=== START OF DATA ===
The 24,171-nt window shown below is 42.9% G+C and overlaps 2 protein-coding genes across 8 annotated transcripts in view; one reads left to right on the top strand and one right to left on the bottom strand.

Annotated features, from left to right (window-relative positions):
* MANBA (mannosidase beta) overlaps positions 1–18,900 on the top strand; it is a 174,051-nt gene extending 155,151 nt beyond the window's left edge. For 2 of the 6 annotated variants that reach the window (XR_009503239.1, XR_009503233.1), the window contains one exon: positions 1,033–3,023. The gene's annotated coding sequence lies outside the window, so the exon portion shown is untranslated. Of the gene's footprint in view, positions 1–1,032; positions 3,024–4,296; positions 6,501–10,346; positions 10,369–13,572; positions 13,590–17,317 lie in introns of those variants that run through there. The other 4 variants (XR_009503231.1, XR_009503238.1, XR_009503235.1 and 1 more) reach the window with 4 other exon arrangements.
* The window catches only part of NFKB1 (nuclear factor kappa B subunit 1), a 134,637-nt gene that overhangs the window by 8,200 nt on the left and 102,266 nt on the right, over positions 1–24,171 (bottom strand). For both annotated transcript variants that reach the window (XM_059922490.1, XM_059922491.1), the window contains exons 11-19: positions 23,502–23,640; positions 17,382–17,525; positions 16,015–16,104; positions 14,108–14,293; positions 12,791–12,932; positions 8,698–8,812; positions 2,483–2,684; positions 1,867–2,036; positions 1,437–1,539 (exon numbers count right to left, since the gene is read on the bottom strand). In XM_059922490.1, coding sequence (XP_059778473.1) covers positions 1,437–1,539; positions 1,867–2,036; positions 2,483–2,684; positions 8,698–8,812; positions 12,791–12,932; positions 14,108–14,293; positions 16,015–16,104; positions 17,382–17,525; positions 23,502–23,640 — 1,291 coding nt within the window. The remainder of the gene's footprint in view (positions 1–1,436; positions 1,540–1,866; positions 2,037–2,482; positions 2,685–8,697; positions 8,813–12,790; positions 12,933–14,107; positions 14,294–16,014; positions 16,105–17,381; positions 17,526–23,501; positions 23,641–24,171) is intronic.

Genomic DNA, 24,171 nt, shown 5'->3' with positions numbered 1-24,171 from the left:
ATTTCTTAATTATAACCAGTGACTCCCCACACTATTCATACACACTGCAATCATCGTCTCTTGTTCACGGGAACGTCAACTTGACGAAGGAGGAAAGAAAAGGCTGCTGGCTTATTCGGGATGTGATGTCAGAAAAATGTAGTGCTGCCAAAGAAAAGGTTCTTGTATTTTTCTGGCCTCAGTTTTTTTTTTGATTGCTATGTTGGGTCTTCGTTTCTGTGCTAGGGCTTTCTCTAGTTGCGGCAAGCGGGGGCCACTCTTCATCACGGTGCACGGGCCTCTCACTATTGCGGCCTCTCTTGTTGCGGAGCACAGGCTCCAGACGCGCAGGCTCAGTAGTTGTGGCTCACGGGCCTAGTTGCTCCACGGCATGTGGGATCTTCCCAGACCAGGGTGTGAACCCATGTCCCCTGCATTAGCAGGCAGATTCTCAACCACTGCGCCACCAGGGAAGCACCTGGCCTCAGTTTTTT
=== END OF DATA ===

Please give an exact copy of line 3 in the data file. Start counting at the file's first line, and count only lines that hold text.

* MANBA (mannosidase beta) overlaps positions 1–18,900 on the top strand; it is a 174,051-nt gene extending 155,151 nt beyond the window's left edge. For 2 of the 6 annotated variants that reach the window (XR_009503239.1, XR_009503233.1), the window contains one exon: positions 1,033–3,023. The gene's annotated coding sequence lies outside the window, so the exon portion shown is untranslated. Of the gene's footprint in view, positions 1–1,032; positions 3,024–4,296; positions 6,501–10,346; positions 10,369–13,572; positions 13,590–17,317 lie in introns of those variants that run through there. The other 4 variants (XR_009503231.1, XR_009503238.1, XR_009503235.1 and 1 more) reach the window with 4 other exon arrangements.